Unpasteurized-milk proponents say benefits outweigh the effort that goes into assuring a sanitary, healthful product
Imagine a gallon of milk you bought at the grocery store. Now imagine where that milk came from. You’re likely picturing a cow right about now. But where is it? And how is it being milked?
The majority of milk we drink has been collected in mass quantities by machine and pasteurized—a process involving heating the milk to rid it of bacteria and potentially harmful pathogens. Government entities including the U.S. Food and Drug Administration and the U.S. Department of Agriculture say milk is safer to drink this way. Others, like Oroville rancher John Naillon, disagree.
Naillon knows exactly where his milk comes from, how it got from the cow to his belly, and even what that cow has been eating. For Naillon, pasteurization is sacrilegious. He prefers his milk raw, the way he believes nature intended it.
“It’s healthier for you,” Naillon said recently by phone. “Pasteurized milk is poison. There are no nutrients, no vitamins, once you’ve boiled and sterilized it.”
Naillon has been raising his own cattle for 40 years and, as assistant organizer and herdshare coordinator of the 700-member Chico chapter of the Weston A. Price Foundation, he is a major proponent of raw milk. The nonprofit’s mission is to encourage nutrient-rich diets through education and support for community farming. Part of that mission includes a campaign for raw milk.
“There are many health benefits to consuming raw milk,” according to the foundation’s realmilk.com website. “Early studies showed that children consuming raw milk had greater resistance to disease, better growth and stronger teeth than children consuming pasteurized milk.”
The Weston A. Price Foundation argues that our bodies naturally digest raw milk better than pasteurized milk because that is what humans consumed for thousands of years, until pasteurization became popular in the 1930s. It even suggests that pasteurization, because it changes the milk molecules, has contributed to the rise in lactose intolerance. The organization also says on realmilk.com that the process of pasteurization kills many of the nutrients we drink milk for in the first place, as well as the properties of milk that allow it to naturally get rid of harmful pathogens and bacteria.
“Weston Price looks at how indigenous people and our great-grandparents did it, before GMOs and hybrid this and that,” Naillon explained.
The foundation has chapters all over the world. Its message is clear, but members are fighting an uphill battle. For example, it is legal in the state of California to sell raw milk, but that is not the case in all 50 states. And because the U.S. government—the FDA, USDA and the Centers for Disease Control and Prevention—is on the side of pasteurization, raw milk carries with it a stigma of uncleanliness and potential illness.
“Before the invention and acceptance of pasteurization, raw milk was a common source of the bacteria that cause tuberculosis, diphtheria, severe streptococcal infections, typhoid fever, and other foodborne illnesses,” reads the CDC website, which warns against drinking raw milk, particularly for those susceptible to illness, including children and the elderly.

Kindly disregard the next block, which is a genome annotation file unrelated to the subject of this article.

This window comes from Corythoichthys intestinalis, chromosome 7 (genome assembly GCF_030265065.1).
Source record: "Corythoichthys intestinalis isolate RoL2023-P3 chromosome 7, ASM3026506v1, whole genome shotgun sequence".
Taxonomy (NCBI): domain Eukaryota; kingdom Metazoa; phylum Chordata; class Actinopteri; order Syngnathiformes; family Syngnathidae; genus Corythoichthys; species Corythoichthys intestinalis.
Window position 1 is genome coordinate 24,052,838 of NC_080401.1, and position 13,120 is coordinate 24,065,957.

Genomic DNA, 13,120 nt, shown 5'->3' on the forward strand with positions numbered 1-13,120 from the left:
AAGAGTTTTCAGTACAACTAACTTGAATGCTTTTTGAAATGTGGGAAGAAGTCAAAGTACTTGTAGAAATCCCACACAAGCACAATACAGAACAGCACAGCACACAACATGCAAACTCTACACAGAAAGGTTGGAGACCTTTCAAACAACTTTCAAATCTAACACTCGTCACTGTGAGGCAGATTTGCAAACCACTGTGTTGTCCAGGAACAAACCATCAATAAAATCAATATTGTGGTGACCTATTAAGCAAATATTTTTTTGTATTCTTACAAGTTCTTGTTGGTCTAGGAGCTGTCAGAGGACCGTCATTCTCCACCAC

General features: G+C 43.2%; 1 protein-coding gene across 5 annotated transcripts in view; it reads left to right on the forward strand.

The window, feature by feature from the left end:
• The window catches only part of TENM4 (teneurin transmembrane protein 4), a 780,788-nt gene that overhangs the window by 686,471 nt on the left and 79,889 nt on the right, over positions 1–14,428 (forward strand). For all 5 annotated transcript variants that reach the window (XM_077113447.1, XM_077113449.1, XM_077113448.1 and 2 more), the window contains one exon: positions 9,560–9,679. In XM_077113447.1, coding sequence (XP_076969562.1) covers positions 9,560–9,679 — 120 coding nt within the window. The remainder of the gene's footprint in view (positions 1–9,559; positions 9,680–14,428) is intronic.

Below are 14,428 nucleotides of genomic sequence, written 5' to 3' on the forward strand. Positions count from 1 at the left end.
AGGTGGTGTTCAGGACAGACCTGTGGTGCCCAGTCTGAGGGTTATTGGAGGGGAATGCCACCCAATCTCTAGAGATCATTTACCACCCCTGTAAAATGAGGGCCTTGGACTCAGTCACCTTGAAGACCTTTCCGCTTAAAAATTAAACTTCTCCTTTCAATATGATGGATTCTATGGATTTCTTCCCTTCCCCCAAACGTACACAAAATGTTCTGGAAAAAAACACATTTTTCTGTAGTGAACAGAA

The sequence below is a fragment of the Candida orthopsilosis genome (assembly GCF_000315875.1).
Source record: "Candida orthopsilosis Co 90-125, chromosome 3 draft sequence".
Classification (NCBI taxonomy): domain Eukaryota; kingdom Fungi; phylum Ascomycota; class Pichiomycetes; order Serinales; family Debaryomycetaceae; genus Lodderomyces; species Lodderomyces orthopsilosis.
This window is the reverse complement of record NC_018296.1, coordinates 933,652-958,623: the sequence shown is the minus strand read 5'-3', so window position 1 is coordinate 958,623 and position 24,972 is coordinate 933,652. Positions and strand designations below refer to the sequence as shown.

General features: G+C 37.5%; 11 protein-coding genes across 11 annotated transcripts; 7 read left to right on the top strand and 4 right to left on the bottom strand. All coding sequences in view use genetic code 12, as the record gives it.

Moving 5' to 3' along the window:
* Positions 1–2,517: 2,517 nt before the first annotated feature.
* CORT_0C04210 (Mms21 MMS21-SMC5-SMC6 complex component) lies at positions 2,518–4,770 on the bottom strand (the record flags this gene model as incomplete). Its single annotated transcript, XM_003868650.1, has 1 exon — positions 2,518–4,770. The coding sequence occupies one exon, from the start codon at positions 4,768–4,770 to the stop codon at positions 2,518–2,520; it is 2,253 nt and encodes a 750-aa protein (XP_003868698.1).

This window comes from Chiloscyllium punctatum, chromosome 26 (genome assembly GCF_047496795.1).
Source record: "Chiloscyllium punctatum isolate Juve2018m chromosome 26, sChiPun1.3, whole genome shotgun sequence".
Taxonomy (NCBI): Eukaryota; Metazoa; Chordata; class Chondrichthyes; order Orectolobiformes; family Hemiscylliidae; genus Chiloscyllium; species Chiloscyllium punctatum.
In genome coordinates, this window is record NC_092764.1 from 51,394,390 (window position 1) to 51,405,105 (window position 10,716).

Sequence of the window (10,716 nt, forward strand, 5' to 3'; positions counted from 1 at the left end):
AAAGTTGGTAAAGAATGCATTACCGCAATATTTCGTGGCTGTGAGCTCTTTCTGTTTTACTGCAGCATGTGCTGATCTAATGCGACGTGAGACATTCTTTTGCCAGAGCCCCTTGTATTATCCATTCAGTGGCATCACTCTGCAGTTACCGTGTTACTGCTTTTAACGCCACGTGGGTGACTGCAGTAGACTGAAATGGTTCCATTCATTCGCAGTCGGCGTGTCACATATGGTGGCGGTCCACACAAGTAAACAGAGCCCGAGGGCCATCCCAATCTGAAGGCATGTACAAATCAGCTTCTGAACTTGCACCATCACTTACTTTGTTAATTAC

As for claims that pasteurization kills valuable vitamins and nutrients, the CDC counters that “many studies have shown that pasteurization does not significantly change the nutritional value of milk—pasteurized milk is rich in proteins, carbohydrates, and other nutrients. Heat slightly affects a few of the vitamins found in milk—thiamine, vitamin B12, and vitamin C—but milk is only a minor source of these vitamins.”
Several local physicians and nutritionists were contacted for this story. None returned phone calls for comment.
Raw milk is available locally at the Chico Natural Foods Cooperative and at S&S Organic Produce & Natural Foods. Both sell the Organic Pastures brand, which operates out of Fresno.
An alternative is to obtain an “equitable interest” in a cow or goat. Naillon, who has about 40 cows on a ranch he and a group of people lease in Cottonwood, is just one of several people locally who offer shares of the herd.
“We have a milking parlor, a closed system, that can handle eight cows at a time,” Naillon said. He sells one share for $28 a year. That entitles the buyer to one gallon of milk a week for $7, plus he asks for a $5 donation for gas. “Our milk is tested religiously every three to four weeks. It’s sent to a lab to check for bacteria or pathogens. We’re meticulous because raw milk handled improperly will kill you in the blink of an eye.”
This is an important point, and one neither he nor the Weston A. Price Foundation takes lightly.
“Know your farmer,” Naillon stressed, adding that it’s a good idea to visit the farm to see the operation. Sanitation is key, but so is what the animals are being fed. He said his cattle are all grass-fed; he doesn’t use grains or anything that’s been genetically modified.
“Individuals who purchase raw milk and other natural foods for themselves and their families need to know their farmer, because they bear the responsibility for ensuring that they are getting safe and healthy products,” the Weston A. Price Foundation explains on realmilk.com.
The bottom line? It may take more effort, and there may be some risk involved with raw milk, but for Naillon and other raw-milk advocates, its benefits outweigh the extra work and time that go into ensuring a clean and healthful product.
“At home, we make our own butter, sour cream, cream cheese, yogurt, and our own raw cheese,” Naillon said. “Eating natural and healthy is a lot of work. But it’s worth it.”